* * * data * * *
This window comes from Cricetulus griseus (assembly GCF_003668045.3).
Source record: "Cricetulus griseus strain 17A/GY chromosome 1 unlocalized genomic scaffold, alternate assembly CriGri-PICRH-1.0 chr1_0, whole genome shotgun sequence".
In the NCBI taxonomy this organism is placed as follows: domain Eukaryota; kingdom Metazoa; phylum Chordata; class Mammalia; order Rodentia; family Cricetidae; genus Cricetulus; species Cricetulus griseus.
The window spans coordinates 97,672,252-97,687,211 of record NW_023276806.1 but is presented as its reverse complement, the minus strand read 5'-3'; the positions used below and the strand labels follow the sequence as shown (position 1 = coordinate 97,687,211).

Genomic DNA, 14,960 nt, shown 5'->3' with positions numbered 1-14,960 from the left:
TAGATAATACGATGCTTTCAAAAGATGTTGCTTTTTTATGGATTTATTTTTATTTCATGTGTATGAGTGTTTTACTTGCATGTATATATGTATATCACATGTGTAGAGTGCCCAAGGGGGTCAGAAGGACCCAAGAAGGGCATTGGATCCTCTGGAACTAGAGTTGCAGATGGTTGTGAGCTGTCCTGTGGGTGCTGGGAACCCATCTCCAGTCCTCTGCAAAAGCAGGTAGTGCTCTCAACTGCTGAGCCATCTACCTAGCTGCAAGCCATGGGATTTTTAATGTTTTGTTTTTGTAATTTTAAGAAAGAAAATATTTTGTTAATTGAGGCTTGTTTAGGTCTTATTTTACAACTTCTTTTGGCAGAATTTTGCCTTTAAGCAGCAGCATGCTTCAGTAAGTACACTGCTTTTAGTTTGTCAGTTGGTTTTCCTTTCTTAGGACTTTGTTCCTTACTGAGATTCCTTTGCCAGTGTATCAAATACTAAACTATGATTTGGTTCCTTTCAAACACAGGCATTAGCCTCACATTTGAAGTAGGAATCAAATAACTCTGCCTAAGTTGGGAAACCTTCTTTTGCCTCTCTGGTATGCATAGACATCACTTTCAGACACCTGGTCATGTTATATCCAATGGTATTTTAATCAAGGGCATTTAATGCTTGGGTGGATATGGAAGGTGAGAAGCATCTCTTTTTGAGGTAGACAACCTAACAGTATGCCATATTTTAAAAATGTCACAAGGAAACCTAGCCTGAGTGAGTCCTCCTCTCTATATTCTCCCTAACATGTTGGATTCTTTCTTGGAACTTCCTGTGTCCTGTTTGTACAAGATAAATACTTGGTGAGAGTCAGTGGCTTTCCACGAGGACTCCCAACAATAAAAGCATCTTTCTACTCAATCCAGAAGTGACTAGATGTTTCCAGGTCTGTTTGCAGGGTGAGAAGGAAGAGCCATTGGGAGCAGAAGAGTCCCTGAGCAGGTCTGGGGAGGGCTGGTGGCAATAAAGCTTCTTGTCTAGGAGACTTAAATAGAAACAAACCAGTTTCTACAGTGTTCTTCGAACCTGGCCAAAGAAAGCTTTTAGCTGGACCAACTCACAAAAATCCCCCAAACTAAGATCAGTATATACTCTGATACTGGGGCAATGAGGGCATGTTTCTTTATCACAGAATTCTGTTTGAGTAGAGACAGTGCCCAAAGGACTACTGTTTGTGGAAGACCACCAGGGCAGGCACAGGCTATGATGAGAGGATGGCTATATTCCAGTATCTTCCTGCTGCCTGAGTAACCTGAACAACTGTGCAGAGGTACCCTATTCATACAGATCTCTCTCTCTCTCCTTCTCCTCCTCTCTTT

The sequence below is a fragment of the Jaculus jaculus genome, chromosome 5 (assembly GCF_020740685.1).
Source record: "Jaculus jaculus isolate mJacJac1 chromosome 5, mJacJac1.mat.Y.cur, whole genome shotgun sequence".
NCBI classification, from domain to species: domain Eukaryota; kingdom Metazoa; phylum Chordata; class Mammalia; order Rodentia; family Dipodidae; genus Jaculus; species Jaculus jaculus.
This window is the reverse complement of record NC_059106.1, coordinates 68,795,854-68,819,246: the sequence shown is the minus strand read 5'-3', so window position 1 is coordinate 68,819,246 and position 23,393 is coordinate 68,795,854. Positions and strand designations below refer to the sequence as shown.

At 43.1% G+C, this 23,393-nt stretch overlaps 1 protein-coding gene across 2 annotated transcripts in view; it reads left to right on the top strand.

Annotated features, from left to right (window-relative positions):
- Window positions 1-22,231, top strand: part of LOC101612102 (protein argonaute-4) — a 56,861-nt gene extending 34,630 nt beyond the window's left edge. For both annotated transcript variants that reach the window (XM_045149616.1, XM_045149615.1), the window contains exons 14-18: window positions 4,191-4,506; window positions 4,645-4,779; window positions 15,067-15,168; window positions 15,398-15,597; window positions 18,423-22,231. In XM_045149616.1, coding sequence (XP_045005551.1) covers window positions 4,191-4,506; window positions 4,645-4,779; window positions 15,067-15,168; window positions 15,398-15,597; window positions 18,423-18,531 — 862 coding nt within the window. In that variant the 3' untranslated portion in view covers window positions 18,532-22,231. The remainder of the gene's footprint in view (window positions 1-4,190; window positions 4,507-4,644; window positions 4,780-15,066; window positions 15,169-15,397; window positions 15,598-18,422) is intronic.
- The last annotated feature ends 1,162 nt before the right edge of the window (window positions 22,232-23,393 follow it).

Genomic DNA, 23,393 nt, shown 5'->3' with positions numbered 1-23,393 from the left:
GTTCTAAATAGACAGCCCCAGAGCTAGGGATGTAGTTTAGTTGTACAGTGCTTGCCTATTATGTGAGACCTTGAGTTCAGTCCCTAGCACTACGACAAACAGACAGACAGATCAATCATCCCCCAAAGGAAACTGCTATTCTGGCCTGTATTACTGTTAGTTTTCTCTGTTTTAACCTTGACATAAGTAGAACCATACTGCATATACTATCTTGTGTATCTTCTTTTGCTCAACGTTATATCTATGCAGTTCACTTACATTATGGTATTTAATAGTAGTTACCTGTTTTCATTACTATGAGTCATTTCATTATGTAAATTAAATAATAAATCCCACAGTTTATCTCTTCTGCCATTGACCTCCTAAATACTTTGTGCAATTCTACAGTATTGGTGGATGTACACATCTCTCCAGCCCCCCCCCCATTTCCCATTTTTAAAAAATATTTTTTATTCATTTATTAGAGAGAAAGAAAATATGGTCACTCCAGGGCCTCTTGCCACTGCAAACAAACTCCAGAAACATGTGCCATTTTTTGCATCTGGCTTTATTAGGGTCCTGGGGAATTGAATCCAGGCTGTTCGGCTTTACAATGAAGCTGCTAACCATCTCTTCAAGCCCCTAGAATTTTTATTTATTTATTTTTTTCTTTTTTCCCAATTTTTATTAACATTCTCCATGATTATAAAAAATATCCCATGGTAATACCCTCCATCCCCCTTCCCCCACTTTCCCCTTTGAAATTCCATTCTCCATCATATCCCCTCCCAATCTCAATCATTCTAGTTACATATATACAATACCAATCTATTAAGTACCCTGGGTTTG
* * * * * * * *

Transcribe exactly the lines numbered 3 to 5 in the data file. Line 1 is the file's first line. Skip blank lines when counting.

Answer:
In the NCBI taxonomy this organism is placed as follows: domain Eukaryota; kingdom Metazoa; phylum Chordata; class Mammalia; order Rodentia; family Cricetidae; genus Cricetulus; species Cricetulus griseus.
The window spans coordinates 97,672,252-97,687,211 of record NW_023276806.1 but is presented as its reverse complement, the minus strand read 5'-3'; the positions used below and the strand labels follow the sequence as shown (position 1 = coordinate 97,687,211).

Genomic DNA, 14,960 nt, shown 5'->3' with positions numbered 1-14,960 from the left: